ESC ‘Power in Motion’ report confirms severe skilled labour shortage
February 6, 2012 By Alyssa Dalton
February 6, 2012 – Released today, the new Electricity Sector Council (ESC) 2011 workforce planning report, Power in Motion, confirms the findings of two earlier ESC reports— there is a severe skilled labour shortage and united action is needed to meet these unprecedented labour market challenges.
Built in the 1970s and 80s, Canada’s electricity infrastructure is now undergoing a major overhaul to “next generation” infrastructure—over the next 20 years, government investment of almost $300 billion will see much of the existing system replaced or upgraded, and a third of the generating capacity switch to renewable sources, particularly wind, said ESC.
“That’s the good news, but the challenge for electricity employers is finding the workforce to build and operate this new infrastructure,” stated the report. While electrical utilities have over 100,000 employees coast to coast, they will need to recruit an additional 45,000 in the next five years, it added. “That’s how many skilled workers, managers and supervisors it will take to refurbish the existing systems, build and operate the new infrastructure including renewable energy, and replace a wave of specialized and experienced workers who are beginning to retire,” it predicted.
The report showed that for many key occupations, the available workforce will not meet the unprecedented labour requirements, and employers will need to look for new recruits with new skills and occupations tied to very different technology and systems. ESC has also been conducting Labour Market Information (LMI) studies to track labour requirements and advise employers on how to meet them. This latest report provides insights from 89 employer organizations and 47 post-secondary institutions, covering 31 critical occupations (19 electricity-specific) in 140 labour markets across Canada.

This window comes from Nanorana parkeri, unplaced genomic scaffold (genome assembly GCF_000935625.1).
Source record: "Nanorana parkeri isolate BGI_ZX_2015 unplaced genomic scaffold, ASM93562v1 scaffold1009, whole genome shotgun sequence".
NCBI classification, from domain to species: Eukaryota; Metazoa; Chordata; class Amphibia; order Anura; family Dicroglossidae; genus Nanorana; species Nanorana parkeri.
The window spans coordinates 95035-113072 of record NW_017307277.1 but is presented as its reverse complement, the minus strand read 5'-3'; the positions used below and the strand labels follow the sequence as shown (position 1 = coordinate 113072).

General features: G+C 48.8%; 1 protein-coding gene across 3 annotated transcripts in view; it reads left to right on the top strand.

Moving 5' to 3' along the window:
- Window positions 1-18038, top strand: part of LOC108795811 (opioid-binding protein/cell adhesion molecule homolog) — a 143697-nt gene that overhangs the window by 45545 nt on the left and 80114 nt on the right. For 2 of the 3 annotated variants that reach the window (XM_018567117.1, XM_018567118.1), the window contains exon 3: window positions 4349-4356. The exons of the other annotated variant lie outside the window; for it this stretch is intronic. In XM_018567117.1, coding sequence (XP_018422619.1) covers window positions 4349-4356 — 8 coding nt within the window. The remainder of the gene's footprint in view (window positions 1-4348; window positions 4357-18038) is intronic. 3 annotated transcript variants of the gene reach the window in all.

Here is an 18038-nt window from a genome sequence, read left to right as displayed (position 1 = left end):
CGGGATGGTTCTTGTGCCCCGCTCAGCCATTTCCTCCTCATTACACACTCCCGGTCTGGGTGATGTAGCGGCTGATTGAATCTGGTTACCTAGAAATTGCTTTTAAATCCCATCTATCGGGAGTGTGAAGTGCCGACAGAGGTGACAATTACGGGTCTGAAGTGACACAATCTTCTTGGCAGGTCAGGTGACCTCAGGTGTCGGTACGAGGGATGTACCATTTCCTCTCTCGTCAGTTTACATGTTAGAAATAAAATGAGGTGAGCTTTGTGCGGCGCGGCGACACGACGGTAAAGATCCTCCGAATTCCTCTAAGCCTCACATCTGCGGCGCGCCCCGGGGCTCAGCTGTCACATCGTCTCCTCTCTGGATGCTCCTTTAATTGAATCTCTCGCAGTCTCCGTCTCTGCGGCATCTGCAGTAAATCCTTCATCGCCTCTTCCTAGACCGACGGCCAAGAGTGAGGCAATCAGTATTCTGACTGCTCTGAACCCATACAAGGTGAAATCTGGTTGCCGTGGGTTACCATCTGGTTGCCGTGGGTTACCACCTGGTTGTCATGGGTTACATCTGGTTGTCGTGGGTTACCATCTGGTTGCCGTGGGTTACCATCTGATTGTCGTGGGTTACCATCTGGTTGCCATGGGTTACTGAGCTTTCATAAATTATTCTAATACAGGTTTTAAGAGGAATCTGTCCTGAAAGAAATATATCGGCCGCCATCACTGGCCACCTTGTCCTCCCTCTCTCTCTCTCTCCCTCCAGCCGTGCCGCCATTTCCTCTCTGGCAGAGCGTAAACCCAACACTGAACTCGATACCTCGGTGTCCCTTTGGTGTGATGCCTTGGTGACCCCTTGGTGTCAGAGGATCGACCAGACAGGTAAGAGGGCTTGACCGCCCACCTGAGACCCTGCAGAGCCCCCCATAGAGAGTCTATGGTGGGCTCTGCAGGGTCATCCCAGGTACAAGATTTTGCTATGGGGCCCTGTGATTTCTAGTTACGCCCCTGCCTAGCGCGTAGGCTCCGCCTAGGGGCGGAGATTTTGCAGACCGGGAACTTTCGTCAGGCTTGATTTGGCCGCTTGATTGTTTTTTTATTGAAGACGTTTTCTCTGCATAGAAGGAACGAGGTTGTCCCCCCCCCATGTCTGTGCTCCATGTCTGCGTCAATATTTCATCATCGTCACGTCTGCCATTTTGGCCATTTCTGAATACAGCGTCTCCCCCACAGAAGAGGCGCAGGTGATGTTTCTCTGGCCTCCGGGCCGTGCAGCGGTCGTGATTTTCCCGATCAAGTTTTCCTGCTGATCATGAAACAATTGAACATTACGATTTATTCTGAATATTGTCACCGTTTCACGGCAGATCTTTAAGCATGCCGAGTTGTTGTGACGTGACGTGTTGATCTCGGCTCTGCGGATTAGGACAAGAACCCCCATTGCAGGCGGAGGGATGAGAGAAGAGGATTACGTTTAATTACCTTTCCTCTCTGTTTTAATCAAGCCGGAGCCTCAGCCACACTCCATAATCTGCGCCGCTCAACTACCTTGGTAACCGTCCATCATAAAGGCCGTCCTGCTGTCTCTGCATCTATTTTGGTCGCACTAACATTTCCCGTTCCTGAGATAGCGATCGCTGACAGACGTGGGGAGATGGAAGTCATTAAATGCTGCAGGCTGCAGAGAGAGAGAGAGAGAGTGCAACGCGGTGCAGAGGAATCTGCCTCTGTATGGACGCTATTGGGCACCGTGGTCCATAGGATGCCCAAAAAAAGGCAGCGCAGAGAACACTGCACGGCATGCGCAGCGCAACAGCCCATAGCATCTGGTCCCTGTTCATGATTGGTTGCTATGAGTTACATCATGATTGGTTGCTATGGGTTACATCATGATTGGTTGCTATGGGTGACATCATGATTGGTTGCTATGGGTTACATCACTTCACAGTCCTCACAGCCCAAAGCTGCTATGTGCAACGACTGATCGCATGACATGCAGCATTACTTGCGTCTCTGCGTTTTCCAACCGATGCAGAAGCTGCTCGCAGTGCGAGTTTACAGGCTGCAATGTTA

“None of us can do this alone,” said Norm Fraser, ESC board chair and CEO, Distribution & Customer Service at Hydro Ottawa. “There are going to be extraordinary hiring requirements over the next five years, and partnerships are key. We need to work together and with educators, governments and unions to raise awareness about the issues and find solutions.”
“Canada’s electricity sector has power in numbers. It’s time to put that power in motion,” he said.
According to ESC, guiding that collaborative effort is the purpose of the Power in Motion report. “It gives clear direction on the new skilled occupations the industry needs and where to find them, including when to find them with a new LMI model that forecasts future labour market supply and demand,” said ESC. The report also outlined solutions on how to recruit for these occupations, with insights to guide human resources planning throughout the electricity sector.
The report stressed the need to work with provincial governments, colleges and universities to add new post- secondary programs, apprenticeship, certifications and internships for engineers, technicians, technologists and specialized trades (such as those involved in solar, wind turbine and geothermal systems). The need for carefully targeted co-op programs to recruit the new IT specialist graduates who will manage the increasingly complex grids systems, as well as integrate and operate new, untested and large scale renewable energy systems was also pointed out. The need to explore underemployed labour markets including immigrants and temporary foreign workers, women, Aboriginal workers and other diversity groups was also noted.
The report also revealed interesting did-you-knows—such as why the electricity sector’s retirement losses are among the highest for any Canadian industry, and what unions can do to make sure workforce resources are used more efficiently.
“Canada’s electricity industry has distinct recruitment and retention strategies to apply, and unique advantages to offer potential workers,” said Michelle Branigan, executive director of ESC. “Electricity employers are among the biggest and best known in many provinces, and can attract new workers with great career opportunities, benefits and long term job security. Renewable energy providers can promise green jobs and fast growth with rapidly changing technologies.
“And with a strong tradition of supporting licensing and certifications for specialized occupations, the electricity industry is well positioned to make a case for new investments in post secondary training and apprenticeship. In fact, this report can help by presenting evidence of the unique and potentially limiting impacts of skill shortages,” she added.
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